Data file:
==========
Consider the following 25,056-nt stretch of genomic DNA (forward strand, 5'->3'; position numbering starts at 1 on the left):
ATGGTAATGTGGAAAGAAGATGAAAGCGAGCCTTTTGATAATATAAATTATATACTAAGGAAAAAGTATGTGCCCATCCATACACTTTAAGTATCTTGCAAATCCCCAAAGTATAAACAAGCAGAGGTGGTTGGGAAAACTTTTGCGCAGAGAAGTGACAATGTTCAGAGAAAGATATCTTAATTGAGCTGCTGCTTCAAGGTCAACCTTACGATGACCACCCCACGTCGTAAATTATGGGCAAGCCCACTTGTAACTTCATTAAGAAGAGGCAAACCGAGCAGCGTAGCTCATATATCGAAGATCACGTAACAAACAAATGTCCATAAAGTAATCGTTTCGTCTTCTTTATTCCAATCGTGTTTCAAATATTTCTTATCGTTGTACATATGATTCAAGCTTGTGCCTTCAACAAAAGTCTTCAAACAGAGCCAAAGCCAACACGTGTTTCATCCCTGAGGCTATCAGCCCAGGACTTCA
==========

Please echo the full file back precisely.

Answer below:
Consider the following 25,056-nt stretch of genomic DNA (forward strand, 5'->3'; position numbering starts at 1 on the left):
ATGGTAATGTGGAAAGAAGATGAAAGCGAGCCTTTTGATAATATAAATTATATACTAAGGAAAAAGTATGTGCCCATCCATACACTTTAAGTATCTTGCAAATCCCCAAAGTATAAACAAGCAGAGGTGGTTGGGAAAACTTTTGCGCAGAGAAGTGACAATGTTCAGAGAAAGATATCTTAATTGAGCTGCTGCTTCAAGGTCAACCTTACGATGACCACCCCACGTCGTAAATTATGGGCAAGCCCACTTGTAACTTCATTAAGAAGAGGCAAACCGAGCAGCGTAGCTCATATATCGAAGATCACGTAACAAACAAATGTCCATAAAGTAATCGTTTCGTCTTCTTTATTCCAATCGTGTTTCAAATATTTCTTATCGTTGTACATATGATTCAAGCTTGTGCCTTCAACAAAAGTCTTCAAACAGAGCCAAAGCCAACACGTGTTTCATCCCTGAGGCTATCAGCCCAGGACTTCA